Format

Send to

Choose Destination
J Racial Ethn Health Disparities. 2019 Mar 11. doi: 10.1007/s40615-019-00575-y. [Epub ahead of print]

Caregiver Voices: Cross-Cultural Input on Improving Access to Autism Services.

Author information

1
Departments of Psychiatry, Psychology & Human Development, University of California, Davis MIND Institute, 2825 50th St, Sacramento, CA, 95817, USA. astahmer@ucdavis.edu.
2
Departments of Psychiatry, Psychology & Human Development, University of California, Davis MIND Institute, 2825 50th St, Sacramento, CA, 95817, USA.
3
Division of Developmental and Behavioral Pediatrics & Strong Center for Developmental Disabilities, University of Rochester Medical Center, 265 Crittenden Blvd., Rochester, NY, 14642, USA.
4
Perelman School of Medicine, Center for Mental Health Policy and Services Research, University of Pennsylvania, 3535 Market St., Rm. 3100, Philadelphia, PA, 19104, USA.
5
Department of Psychology, Michigan State University, 316 Physics, Rd., East Lansing, MI, 48824, USA.
6
Department of Psychiatry, University of California, Los Angeles Graduate School of Education & Information Studies & Center for Autism Research & Treatment, UCLA Semel Institute 68-268, Los Angeles, CA, 90024, USA.
7
Department of Special Education, San Diego State University, 5500 Campanile Dr., San Diego, CA, 92182, USA.
8
College of Education, California State University, Sacramento, 6000 J St., Sacramento, CA, 95819, USA.
9
Mental Health Department, Sant Juan de Deu Barcelona Children's Hospital, Itaka Building 1st floor, Passeig Sant Joan de Déu 2, 08950 Esplugues de Llobregat, Barcelona, Catalonia, Spain.
10
A.J. Drexel Autism Institute, Drexel University, 3020 Market Street | Suite 560, Philadelphia, PA, 19104, USA.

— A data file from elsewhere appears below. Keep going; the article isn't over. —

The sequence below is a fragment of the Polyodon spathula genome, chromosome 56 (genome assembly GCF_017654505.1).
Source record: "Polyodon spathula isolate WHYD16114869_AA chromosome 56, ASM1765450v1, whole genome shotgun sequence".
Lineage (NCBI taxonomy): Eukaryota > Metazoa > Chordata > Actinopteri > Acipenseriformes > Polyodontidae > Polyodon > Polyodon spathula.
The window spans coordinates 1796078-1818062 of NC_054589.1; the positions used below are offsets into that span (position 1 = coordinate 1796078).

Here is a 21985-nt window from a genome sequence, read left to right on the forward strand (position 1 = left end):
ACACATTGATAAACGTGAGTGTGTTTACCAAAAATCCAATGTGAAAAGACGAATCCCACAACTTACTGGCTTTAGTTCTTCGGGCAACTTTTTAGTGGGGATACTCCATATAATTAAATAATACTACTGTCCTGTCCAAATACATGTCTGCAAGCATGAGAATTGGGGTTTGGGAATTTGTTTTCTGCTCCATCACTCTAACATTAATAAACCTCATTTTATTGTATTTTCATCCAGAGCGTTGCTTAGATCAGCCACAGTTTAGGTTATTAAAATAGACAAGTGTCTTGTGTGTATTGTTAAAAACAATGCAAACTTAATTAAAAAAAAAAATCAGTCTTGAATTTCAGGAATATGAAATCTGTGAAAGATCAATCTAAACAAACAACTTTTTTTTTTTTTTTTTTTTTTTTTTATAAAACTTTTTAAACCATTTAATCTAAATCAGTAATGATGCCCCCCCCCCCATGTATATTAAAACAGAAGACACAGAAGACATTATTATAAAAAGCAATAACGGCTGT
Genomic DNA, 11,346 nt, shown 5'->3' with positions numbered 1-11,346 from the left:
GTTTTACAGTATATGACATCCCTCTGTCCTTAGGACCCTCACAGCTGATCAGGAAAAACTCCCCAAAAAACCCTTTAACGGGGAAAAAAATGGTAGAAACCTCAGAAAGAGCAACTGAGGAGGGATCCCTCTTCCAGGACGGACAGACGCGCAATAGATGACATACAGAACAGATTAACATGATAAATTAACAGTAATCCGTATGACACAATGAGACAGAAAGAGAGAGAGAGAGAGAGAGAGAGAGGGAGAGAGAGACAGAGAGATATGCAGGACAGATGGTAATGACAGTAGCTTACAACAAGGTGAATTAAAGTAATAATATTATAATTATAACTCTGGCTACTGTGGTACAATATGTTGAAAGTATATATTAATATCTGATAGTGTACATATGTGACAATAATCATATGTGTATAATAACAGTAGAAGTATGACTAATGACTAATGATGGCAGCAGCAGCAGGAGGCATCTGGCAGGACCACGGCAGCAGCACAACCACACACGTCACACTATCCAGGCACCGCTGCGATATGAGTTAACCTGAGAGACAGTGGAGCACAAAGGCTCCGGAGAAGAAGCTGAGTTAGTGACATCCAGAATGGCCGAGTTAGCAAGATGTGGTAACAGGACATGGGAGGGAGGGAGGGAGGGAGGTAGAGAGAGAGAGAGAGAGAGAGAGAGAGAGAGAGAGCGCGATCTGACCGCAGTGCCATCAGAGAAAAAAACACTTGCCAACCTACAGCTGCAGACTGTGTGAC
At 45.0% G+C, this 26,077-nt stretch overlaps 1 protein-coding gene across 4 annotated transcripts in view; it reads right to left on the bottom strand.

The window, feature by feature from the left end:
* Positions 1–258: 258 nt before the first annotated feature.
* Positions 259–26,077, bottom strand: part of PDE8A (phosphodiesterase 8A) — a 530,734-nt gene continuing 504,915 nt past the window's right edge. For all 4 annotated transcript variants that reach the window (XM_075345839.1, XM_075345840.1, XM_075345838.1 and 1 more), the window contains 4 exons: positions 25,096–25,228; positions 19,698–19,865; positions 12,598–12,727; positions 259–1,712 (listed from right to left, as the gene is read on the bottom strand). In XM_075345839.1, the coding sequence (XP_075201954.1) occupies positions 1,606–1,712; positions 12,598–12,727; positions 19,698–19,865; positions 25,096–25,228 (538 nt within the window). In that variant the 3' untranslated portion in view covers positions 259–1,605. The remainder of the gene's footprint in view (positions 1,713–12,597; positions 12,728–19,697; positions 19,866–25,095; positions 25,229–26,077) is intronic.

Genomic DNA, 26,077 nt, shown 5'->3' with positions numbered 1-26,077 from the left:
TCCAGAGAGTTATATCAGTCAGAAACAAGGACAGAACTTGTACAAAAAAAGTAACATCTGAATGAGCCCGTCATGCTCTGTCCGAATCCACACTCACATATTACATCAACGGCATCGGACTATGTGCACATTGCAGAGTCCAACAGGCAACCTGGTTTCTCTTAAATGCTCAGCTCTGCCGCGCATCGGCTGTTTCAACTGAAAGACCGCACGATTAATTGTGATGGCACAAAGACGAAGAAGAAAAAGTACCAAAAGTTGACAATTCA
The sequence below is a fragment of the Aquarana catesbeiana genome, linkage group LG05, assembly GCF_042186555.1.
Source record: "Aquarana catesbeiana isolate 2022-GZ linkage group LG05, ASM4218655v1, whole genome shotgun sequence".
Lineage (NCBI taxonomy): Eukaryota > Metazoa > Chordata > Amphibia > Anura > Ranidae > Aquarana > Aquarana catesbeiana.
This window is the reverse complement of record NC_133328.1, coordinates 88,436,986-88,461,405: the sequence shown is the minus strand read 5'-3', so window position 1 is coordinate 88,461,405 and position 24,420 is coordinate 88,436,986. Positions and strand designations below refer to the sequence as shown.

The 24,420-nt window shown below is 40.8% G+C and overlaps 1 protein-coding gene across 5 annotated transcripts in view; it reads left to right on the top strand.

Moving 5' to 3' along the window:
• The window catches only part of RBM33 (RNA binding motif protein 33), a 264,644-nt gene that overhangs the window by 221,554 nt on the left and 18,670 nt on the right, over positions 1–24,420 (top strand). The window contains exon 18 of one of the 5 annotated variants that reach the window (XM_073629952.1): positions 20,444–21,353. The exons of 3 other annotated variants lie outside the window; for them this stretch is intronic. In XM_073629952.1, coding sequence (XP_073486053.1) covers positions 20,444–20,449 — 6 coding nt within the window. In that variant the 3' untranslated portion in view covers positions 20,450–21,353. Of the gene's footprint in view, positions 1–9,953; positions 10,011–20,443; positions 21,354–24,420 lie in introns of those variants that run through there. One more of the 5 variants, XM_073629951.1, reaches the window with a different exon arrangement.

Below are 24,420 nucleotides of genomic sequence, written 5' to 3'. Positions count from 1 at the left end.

Abstract

Decades of research have established that racial ethnic minority, low-income, and/or non-English speaking children with autism spectrum disorder (ASD) are diagnosed later than white children, and their families experience greater difficulty accessing services in the USA. Delayed access to timely diagnosis and early intervention may impact child outcomes and family quality of life. Despite their cognition of these disparities and their significant impact on the lives of those affected, explanations for the barriers experienced by underserved families are elusive, likely due to the complex interaction between structural and family factors. This study used qualitative methods to gather family and provider perspectives of perceived barriers and facilitators to obtaining an ASD diagnosis and accessing ASD-related services for underserved families. Themes from focus groups and interviews with families from three cultural groups (black, Hispanic/Latino, and Korean) and three primary languages (English, Korean, and Spanish) highlight specific barriers related to family, community, and systemic challenges as well as facilitators to accessing care for these populations. Family experiences are expanded upon with viewpoints from the providers who work with them. Recommendations are made for reducing disparities in the existing ASD service system including increasing professional, family, and community education; increasing culturally responsive care; improving provider-family partnerships; and addressing practical challenges to service access.

KEYWORDS:

Autism spectrum disorder; Cross-cultural; Parent perspectives; Service access

PMID:
30859514
DOI:
10.1007/s40615-019-00575-y

Supplemental Content

Loading ...
Support Center